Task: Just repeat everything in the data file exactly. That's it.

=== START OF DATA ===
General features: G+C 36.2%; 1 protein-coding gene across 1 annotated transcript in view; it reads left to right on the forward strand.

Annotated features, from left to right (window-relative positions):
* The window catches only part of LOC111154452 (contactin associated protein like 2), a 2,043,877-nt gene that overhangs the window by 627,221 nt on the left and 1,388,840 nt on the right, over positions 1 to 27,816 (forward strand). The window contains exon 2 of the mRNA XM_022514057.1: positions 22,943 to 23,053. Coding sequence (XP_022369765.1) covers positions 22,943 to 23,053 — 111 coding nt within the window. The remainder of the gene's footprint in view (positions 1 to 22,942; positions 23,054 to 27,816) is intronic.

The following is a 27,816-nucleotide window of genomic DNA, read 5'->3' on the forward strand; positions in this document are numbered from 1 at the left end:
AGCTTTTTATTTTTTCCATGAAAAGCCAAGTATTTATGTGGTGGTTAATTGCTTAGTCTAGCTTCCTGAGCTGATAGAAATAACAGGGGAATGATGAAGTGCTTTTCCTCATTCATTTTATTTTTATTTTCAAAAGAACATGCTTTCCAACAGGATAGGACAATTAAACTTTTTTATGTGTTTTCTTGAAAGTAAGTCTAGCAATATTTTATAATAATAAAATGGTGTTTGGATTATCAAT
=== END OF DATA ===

General features: G+C 36.2%; 1 protein-coding gene across 1 annotated transcript in view; it reads left to right on the forward strand.

Annotated features, from left to right (window-relative positions):
* The window catches only part of LOC111154452 (contactin associated protein like 2), a 2,043,877-nt gene that overhangs the window by 627,221 nt on the left and 1,388,840 nt on the right, over positions 1 to 27,816 (forward strand). The window contains exon 2 of the mRNA XM_022514057.1: positions 22,943 to 23,053. Coding sequence (XP_022369765.1) covers positions 22,943 to 23,053 — 111 coding nt within the window. The remainder of the gene's footprint in view (positions 1 to 22,942; positions 23,054 to 27,816) is intronic.

The following is a 27,816-nucleotide window of genomic DNA, read 5'->3' on the forward strand; positions in this document are numbered from 1 at the left end:
AGCTTTTTATTTTTTCCATGAAAAGCCAAGTATTTATGTGGTGGTTAATTGCTTAGTCTAGCTTCCTGAGCTGATAGAAATAACAGGGGAATGATGAAGTGCTTTTCCTCATTCATTTTATTTTTATTTTCAAAAGAACATGCTTTCCAACAGGATAGGACAATTAAACTTTTTTATGTGTTTTCTTGAAAGTAAGTCTAGCAATATTTTATAATAATAAAATGGTGTTTGGATTATCAAT